My last job was a disaster. I wish I could pinpoint the big thing that was wrong with it, or that caused me to leave it, but I just can’t. It was…a little bit of everything. I mean, a generally disorganized structure, my complete lack of “intuition”, and the job requirement to do mental gymnastics to divine my boss’s true desires surely didn’t help, but I couldn’t lay the blame squarely in one place. But there was one truly amazing perk to my job, and I’m still sad about losing it. It was in Florence, Italy, at a school I’d studied abroad at 3 years before.
The coffee, the architectural sites, the traditions, the masses in the Duomo, the gelato, the bella lingua italiana, the culture, the random bicycles that came so close to hitting you, the carabinieri who would arrest you for making a quick buck with your guitar in the wrong spot, and the cobblestone streets on which you could stand while catching a glimpse of the river Arno on a Saturday evening…that was my life. It was a profound life, if brief.
It was profound life, if brief.
Time, Purpose, and the Christian Narrative
Essentially, what I’ve noticed that is given to people through the Christian narrative is time and purpose, the two things that we can’t really get enough of. For now, we’re just going to focus on purpose. Often times, I will hear Christians say that without God, life has no purpose. Or they will say that we are pretty much meaningless but for God’s everlasting grace, and it is only the favor that He shows us that makes us valuable in any real sense.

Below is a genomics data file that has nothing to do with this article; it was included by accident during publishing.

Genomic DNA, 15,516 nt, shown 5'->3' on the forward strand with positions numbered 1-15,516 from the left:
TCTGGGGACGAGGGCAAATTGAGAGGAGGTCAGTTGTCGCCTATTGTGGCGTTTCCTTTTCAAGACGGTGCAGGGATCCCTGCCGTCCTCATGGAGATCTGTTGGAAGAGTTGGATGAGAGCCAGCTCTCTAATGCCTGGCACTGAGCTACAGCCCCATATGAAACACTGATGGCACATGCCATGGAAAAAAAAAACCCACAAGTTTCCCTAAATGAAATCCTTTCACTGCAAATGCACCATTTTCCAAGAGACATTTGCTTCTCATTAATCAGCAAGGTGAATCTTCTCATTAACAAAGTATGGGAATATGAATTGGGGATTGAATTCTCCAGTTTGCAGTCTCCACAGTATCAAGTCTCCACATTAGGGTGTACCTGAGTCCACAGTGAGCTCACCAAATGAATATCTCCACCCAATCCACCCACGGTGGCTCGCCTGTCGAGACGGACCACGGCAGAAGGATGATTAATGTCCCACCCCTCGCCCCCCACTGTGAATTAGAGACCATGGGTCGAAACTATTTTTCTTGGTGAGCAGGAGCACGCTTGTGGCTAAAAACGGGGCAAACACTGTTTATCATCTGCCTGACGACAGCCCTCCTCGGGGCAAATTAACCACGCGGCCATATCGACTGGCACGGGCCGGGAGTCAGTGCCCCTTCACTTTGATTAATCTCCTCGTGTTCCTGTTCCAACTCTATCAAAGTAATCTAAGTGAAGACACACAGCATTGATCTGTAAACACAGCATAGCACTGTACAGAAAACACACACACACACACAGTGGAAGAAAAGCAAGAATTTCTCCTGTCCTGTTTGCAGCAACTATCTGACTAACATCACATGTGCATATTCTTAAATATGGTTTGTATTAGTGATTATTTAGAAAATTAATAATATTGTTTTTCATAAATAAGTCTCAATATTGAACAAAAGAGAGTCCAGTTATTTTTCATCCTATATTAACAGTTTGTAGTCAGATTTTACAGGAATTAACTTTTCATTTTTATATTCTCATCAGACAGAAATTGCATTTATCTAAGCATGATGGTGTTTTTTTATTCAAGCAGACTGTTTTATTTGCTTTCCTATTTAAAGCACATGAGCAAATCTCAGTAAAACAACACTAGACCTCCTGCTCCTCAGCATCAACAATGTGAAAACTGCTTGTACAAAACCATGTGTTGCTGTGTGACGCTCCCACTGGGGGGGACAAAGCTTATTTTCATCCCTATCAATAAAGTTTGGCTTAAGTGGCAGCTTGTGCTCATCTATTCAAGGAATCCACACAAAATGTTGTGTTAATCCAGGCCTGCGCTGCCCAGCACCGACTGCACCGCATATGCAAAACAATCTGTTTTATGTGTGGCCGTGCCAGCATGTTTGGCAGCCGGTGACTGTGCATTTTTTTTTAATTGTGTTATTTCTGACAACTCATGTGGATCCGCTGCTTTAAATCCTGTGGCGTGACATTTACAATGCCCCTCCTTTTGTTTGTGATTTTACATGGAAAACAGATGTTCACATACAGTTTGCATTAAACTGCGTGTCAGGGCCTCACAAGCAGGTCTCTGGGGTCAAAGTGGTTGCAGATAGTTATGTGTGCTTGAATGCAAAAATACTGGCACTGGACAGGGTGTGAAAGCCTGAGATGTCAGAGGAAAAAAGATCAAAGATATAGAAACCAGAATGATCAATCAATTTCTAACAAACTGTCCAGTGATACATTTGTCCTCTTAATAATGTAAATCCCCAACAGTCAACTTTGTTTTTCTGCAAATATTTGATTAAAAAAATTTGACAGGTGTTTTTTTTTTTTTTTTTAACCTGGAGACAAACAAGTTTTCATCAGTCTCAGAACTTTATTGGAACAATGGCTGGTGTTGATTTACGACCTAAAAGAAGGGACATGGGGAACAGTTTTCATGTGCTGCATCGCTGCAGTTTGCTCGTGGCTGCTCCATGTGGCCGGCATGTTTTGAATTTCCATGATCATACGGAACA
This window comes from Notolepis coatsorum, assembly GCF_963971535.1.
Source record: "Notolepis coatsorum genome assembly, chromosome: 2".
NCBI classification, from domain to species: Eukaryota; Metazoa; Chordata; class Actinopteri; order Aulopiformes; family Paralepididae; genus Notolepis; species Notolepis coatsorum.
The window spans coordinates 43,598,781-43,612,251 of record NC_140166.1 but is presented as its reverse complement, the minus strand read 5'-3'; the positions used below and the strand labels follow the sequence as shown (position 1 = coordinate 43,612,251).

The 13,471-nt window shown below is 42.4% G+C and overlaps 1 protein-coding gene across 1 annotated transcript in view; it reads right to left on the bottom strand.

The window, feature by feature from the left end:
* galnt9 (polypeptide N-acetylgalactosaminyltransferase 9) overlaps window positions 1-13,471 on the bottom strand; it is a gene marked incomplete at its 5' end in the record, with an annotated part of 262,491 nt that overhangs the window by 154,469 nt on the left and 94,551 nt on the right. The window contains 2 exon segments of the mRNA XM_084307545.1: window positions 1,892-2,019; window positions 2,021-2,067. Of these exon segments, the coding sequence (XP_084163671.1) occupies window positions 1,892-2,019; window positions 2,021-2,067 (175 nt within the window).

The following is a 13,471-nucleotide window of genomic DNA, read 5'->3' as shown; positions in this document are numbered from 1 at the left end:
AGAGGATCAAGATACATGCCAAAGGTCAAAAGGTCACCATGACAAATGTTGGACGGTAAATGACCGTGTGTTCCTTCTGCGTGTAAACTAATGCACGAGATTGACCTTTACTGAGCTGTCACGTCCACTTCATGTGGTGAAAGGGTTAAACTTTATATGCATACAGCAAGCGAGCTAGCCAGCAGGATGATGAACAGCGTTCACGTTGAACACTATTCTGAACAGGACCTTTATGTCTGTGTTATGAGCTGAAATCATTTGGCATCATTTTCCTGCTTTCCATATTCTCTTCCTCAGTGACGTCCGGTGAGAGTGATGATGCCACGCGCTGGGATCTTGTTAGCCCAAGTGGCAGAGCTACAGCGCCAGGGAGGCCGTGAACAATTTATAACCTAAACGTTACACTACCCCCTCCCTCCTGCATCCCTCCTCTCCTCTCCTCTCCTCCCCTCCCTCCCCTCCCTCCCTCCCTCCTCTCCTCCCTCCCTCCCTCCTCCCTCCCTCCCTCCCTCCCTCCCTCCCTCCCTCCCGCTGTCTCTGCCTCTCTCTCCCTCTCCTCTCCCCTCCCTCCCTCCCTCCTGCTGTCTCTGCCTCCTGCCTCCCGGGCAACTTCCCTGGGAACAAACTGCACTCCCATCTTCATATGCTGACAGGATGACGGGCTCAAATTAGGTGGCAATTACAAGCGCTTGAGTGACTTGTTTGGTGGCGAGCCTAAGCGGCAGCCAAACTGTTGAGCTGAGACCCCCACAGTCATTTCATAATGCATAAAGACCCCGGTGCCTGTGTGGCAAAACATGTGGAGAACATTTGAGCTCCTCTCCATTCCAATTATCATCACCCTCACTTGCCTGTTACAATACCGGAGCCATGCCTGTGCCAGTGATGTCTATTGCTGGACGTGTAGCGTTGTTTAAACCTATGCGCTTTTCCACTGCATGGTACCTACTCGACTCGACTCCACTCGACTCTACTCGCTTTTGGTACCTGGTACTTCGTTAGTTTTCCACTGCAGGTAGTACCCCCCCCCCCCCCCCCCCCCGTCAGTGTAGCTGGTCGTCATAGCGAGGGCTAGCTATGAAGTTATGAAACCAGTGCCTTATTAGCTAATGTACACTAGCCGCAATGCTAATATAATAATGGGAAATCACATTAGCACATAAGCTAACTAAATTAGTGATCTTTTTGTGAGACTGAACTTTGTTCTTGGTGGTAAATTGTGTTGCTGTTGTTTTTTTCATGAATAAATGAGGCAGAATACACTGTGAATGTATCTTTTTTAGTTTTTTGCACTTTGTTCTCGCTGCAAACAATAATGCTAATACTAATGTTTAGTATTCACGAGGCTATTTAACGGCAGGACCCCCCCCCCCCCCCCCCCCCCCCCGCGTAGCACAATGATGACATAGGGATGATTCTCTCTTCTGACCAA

The major thing that this Christian narrative offers is purpose. “Random” is a trigger word in Christian circles, and it’s one of the reasons the theory of evolution or the Big Bang theory have so much of an uphill climb there. “Random” speaks to purposelessness, it speaks of the lack of an Almighty guiding force, it speaks to the darkness in your soul you might experience for a moment when you look through a telescope and realize that you could be very alone.
But I see it differently. On those days when my job truly sucked because I felt like it was impossible to get anything right, I went to the stars. I went to the backyard of our Villa and looked at the Tuscan landscapes while listening to The Killers, and seeing if I could feel the footprints we’d left in that very grass three years before. And while looking up into the dome of the sky, it appeared to me that randomness was the key.
‘Random’ is a trigger word in Christian circles.
If you’re the kind of person that believes that your life has an inherent purpose or that God has a special plan for your life (as Jeremiah 29:11 might suggest), it might be easy, when you run into difficulty, to feel frustrated because you’ve been knocked off course or off purpose. You could console yourself with the line that it’s God’s will, but if you’re honest, you’re still a little peeved that He didn’t let you into the drawing room when He was making it, and you can’t understand why it has to be like this to fulfill His plan, but everyone at church tells you not to ask too many questions and just to trust Him more.
But if you were a person like me, and you considered you and everything around you to be pretty much a giant cosmic improbability and you considered the fact that you’re here rather than not, you might wake up differently. If you didn’t feel that this world was made just so the Creator could have a relationship with you, you might not feel abandoned in times of trouble. If you could acclimate yourself to the chaos outside, you wouldn’t be so perturbed by the chaos within.
If you could acclimate yourself to the chaos outside, you wouldn’t be so perturbed by the chaos within.
I’m not, by any means, suggesting that dealing with the complexities of life and managing the chaos is purely a religious matter, but I am suggesting that there’s a peace in recognizing I’m not the center, and neither is God. For me, the miracle of life is simply being here at all. Maybe life could be a much more beautiful thing if we realized that our time here is profound, if brief. Perhaps we would realize that far from discouraging us, this “randomness” should be the one thing that excites us and makes us cherish this curiously limited opportunity.
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